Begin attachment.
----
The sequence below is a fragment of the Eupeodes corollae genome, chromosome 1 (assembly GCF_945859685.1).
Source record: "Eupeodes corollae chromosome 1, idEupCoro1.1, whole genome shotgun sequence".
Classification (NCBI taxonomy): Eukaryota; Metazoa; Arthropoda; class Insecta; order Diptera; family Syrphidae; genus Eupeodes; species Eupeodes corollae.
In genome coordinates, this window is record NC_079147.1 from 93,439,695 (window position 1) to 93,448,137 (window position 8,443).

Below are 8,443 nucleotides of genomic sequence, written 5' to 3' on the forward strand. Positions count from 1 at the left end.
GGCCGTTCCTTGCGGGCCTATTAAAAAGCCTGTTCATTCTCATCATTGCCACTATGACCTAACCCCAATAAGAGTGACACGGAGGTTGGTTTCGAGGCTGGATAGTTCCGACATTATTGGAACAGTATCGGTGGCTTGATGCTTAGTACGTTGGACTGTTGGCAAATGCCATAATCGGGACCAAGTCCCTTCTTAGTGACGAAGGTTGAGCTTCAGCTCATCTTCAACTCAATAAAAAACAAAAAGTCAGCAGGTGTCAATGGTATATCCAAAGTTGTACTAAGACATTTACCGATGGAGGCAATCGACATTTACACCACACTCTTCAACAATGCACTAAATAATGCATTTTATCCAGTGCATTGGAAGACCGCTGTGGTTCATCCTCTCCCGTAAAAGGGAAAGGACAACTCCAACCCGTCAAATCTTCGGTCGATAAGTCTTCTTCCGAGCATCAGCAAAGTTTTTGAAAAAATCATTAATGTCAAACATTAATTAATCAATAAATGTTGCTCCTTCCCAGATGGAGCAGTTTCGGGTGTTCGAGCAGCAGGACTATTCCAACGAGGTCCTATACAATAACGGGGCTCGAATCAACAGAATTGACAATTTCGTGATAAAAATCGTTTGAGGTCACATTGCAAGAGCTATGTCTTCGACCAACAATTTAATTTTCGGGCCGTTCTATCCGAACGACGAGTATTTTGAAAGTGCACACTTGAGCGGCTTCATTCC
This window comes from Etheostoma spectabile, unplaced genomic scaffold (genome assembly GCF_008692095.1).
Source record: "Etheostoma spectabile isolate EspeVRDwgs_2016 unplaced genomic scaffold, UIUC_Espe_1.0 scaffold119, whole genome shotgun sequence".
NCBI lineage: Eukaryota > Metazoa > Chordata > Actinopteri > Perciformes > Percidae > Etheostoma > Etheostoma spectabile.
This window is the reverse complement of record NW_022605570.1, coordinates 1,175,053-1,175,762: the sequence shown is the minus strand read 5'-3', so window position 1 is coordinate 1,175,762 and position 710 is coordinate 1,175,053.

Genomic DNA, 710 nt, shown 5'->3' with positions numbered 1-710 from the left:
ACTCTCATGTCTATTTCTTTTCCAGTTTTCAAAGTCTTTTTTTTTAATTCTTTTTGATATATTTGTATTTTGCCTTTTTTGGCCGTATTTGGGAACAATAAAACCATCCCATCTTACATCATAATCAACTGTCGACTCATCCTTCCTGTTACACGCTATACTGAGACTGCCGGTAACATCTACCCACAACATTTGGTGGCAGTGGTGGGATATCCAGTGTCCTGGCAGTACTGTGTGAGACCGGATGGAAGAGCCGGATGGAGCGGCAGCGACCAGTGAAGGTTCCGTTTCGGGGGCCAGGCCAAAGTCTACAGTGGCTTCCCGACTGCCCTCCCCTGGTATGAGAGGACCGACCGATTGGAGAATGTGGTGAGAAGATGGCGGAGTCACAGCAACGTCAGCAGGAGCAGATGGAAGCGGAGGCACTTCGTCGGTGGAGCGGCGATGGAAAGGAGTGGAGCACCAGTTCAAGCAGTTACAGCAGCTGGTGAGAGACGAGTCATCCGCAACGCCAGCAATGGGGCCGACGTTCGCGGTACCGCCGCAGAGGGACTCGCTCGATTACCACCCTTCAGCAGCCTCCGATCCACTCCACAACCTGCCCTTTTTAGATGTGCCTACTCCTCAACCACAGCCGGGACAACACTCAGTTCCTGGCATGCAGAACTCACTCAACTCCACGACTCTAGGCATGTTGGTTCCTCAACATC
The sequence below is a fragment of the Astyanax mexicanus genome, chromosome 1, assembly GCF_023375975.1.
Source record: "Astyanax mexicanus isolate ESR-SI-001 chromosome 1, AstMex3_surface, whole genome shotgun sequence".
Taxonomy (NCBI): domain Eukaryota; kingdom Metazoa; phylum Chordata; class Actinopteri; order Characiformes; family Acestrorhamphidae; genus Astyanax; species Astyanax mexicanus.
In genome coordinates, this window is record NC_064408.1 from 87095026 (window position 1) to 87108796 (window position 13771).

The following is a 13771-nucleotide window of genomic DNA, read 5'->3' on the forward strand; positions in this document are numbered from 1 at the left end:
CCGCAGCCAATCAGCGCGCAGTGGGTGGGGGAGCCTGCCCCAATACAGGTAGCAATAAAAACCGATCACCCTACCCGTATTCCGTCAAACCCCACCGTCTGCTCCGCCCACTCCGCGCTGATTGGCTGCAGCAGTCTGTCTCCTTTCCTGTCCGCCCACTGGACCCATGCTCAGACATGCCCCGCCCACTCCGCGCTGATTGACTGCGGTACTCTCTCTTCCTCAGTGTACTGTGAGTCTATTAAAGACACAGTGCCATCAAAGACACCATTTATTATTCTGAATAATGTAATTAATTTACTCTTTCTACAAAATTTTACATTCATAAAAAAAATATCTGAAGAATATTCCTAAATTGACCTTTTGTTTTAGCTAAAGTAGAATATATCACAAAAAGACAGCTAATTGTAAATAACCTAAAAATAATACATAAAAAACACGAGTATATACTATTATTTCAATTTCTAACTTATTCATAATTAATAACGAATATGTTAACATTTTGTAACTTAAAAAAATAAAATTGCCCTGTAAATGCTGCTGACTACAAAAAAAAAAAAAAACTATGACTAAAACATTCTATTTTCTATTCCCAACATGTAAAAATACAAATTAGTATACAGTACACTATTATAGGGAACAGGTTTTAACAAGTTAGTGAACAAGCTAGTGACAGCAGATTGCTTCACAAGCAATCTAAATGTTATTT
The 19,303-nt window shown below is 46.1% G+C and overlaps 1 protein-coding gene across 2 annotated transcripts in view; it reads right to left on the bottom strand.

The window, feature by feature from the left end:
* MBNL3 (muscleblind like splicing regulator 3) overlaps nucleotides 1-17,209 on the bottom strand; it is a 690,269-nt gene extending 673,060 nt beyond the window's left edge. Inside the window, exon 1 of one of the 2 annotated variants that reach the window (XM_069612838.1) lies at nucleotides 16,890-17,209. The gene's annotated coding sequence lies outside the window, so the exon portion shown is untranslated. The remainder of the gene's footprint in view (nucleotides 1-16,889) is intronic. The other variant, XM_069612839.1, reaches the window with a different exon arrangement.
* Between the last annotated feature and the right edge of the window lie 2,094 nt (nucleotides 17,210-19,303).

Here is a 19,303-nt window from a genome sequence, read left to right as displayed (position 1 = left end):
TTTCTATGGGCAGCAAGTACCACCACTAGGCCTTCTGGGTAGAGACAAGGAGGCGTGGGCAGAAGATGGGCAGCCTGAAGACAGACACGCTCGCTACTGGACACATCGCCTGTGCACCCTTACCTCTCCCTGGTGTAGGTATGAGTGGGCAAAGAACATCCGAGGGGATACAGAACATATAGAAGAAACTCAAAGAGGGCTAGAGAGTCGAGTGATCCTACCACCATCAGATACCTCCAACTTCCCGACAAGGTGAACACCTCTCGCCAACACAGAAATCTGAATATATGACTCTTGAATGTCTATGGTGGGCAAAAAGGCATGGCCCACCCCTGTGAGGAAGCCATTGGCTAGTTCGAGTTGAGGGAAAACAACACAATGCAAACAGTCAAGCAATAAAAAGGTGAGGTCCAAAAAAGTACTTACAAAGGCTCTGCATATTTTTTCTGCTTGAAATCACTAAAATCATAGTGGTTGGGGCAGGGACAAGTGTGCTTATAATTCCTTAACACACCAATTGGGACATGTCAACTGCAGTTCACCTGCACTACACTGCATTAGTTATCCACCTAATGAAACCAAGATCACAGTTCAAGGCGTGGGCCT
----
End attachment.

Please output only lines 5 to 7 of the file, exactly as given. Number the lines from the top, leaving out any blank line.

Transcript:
Below are 8,443 nucleotides of genomic sequence, written 5' to 3' on the forward strand. Positions count from 1 at the left end.
GGCCGTTCCTTGCGGGCCTATTAAAAAGCCTGTTCATTCTCATCATTGCCACTATGACCTAACCCCAATAAGAGTGACACGGAGGTTGGTTTCGAGGCTGGATAGTTCCGACATTATTGGAACAGTATCGGTGGCTTGATGCTTAGTACGTTGGACTGTTGGCAAATGCCATAATCGGGACCAAGTCCCTTCTTAGTGACGAAGGTTGAGCTTCAGCTCATCTTCAACTCAATAAAAAACAAAAAGTCAGCAGGTGTCAATGGTATATCCAAAGTTGTACTAAGACATTTACCGATGGAGGCAATCGACATTTACACCACACTCTTCAACAATGCACTAAATAATGCATTTTATCCAGTGCATTGGAAGACCGCTGTGGTTCATCCTCTCCCGTAAAAGGGAAAGGACAACTCCAACCCGTCAAATCTTCGGTCGATAAGTCTTCTTCCGAGCATCAGCAAAGTTTTTGAAAAAATCATTAATGTCAAACATTAATTAATCAATAAATGTTGCTCCTTCCCAGATGGAGCAGTTTCGGGTGTTCGAGCAGCAGGACTATTCCAACGAGGTCCTATACAATAACGGGGCTCGAATCAACAGAATTGACAATTTCGTGATAAAAATCGTTTGAGGTCACATTGCAAGAGCTATGTCTTCGACCAACAATTTAATTTTCGGGCCGTTCTATCCGAACGACGAGTATTTTGAAAGTGCACACTTGAGCGGCTTCATTCC
This window comes from Etheostoma spectabile, unplaced genomic scaffold (genome assembly GCF_008692095.1).